With white knuckles clutching the railing on the small set of wooden stairs, I almost made it up another step until my toe caught the lip. I wobbled and started to fall forward. She grabbed the belt and pulled me to a standing position once more. This time, Elaine grabbed my left ankle and maneuvered it up to the next step. I practiced and practiced and practiced. One day, I made it to the top and now I had to learn how to return to the bottom. With one hand on the railing and one hand holding onto Elaine’s hand, I started down one stair and began wobbling like a newborn colt. I whimpered and sat down on the step. There was no way I could descend the stairs without falling. I wouldn’t do it.
“Come on, girl, you’re almost there! You made it up, now you just have to make it to the bottom. I have you and I will not let you fall. Trust me,” she said, smiling. I grabbed her hand and tried once more.
Many years have passed since those physical and occupational therapy appointments where I learned to navigate stairs successfully and write my name in a sprawling form of cursive. I would take on many other challenges in the years to come.
My sister, Paige, and her boyfriend, Chris, have taken to rock climbing during their free time. They invited me and I was nervous but I went along anyway for their company. Once my sister helped me put my harness on and tied the orange rope to my harness, she fastened her clip to my rope to belay for me. I examined the wall. It was going to be a challenge, but I was determined to at least try. I decided to place my feet on the yellow and green “rocks” that looked like a good foothold. I pulled myself up and grabbed on to a green rock that looked like a piece of broccoli.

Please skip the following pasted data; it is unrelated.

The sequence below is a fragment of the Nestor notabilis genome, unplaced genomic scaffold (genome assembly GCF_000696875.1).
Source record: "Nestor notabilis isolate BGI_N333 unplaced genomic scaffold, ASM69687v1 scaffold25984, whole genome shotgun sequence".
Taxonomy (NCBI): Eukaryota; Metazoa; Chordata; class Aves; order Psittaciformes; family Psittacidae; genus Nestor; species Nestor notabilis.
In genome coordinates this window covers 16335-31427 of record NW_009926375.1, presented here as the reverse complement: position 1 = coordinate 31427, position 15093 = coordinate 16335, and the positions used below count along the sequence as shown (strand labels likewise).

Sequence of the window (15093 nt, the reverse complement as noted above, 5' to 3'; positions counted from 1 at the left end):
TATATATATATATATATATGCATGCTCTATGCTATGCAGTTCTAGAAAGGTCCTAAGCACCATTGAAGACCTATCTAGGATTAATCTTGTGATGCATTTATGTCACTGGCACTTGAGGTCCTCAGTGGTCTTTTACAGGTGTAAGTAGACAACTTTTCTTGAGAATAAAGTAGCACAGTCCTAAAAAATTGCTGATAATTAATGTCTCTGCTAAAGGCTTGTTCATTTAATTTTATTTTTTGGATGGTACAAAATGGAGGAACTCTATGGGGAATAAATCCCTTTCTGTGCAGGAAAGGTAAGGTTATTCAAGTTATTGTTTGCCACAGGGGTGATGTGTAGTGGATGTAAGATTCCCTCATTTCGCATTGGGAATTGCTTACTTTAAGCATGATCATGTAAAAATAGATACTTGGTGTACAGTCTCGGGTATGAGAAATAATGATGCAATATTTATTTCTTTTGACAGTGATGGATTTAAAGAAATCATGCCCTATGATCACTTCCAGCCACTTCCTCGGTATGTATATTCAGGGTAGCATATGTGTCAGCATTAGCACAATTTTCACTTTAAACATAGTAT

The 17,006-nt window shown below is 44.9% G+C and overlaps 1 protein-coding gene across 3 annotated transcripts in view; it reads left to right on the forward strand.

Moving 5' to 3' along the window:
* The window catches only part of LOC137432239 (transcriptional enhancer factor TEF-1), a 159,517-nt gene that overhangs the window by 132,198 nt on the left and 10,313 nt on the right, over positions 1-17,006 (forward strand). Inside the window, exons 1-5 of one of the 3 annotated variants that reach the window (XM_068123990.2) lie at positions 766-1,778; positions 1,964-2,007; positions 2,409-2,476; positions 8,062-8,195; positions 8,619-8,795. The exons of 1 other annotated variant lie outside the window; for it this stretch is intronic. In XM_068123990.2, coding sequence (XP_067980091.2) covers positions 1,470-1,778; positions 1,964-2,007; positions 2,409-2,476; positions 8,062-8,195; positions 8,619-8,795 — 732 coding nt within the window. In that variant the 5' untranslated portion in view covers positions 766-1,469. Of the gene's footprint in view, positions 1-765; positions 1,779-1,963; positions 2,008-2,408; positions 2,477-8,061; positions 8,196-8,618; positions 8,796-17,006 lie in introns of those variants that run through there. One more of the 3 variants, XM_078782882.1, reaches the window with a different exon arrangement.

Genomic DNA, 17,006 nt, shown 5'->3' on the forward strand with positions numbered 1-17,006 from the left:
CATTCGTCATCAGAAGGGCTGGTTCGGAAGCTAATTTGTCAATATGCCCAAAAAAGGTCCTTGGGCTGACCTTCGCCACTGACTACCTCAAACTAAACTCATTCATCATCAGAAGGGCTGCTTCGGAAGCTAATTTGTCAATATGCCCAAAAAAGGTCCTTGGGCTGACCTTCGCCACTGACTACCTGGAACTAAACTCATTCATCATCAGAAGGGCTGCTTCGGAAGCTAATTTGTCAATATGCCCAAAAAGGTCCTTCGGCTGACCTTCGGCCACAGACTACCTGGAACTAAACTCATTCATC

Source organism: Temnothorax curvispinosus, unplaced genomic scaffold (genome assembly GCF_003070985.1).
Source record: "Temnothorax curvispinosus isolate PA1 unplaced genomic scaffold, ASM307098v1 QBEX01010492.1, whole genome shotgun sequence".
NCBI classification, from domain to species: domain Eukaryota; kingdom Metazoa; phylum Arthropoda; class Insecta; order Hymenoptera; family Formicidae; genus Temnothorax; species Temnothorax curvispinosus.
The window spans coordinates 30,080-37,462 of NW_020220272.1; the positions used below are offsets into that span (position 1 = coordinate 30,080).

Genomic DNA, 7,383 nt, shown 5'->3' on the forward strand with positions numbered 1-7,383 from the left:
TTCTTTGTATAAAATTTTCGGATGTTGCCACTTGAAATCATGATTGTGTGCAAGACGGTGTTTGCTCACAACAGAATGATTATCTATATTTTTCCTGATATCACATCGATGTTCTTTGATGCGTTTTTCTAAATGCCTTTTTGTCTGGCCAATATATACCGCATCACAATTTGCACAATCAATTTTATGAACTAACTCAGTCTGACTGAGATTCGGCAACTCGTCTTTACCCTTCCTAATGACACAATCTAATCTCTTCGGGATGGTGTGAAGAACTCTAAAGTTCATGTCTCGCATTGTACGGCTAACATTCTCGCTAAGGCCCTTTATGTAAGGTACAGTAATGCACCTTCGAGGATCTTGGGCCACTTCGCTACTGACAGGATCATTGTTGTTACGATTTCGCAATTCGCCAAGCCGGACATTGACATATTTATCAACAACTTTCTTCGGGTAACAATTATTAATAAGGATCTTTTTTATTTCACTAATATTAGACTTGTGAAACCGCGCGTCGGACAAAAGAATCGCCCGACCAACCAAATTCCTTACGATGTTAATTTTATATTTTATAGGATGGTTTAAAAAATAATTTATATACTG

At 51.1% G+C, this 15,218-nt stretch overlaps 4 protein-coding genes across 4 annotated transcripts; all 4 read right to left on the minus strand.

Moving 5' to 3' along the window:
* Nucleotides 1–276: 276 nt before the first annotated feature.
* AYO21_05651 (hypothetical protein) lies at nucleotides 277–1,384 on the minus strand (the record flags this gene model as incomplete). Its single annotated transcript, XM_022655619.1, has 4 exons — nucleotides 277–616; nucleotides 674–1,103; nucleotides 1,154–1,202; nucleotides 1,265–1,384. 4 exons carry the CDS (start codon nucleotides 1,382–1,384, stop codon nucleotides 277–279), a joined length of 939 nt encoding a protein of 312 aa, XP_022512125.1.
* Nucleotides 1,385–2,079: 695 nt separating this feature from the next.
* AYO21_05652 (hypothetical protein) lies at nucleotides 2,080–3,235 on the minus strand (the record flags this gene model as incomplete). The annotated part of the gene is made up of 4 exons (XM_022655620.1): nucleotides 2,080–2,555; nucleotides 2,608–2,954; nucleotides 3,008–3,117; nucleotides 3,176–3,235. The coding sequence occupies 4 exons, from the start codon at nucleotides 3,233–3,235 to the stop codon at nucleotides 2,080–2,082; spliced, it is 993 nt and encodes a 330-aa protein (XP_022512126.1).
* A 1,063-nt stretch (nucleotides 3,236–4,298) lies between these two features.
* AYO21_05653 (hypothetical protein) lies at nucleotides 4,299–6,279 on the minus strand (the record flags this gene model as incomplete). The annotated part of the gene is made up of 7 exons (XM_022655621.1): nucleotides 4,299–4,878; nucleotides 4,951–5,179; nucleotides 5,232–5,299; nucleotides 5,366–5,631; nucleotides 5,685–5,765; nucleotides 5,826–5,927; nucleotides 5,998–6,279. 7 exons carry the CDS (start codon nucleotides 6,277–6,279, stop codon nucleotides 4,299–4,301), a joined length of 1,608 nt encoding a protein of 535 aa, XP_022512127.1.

“Give me some slack,” I called below to my sister and I felt the rope attached to me slacken a bit. I pulled on the wall with my arms and placed my hands on a purple hand-hold above me. I was literally stretched too thin.
“Use your legs, too, don’t let your arms do all the work. It’ll be easier to maintain yourself!” my sister advised. I tried to pull my right leg onto the ledge above me, but I kept barely missing it and fingers were red and irritated from holding on too long.
“Okay, I’m coming down.”
“Let go of the wall and don’t grab the rope!” Paige said, as she released her clip.
I let go of the wall and panicked. I grabbed onto the rope and my back slammed against the rock wall and I twisted around the rope. It was like a production of Peter Pan gone terribly wrong. I was able to untwine myself and bounced down the rest of the way with the balls of my feet. I sat on the floor and untied the rope from my harness.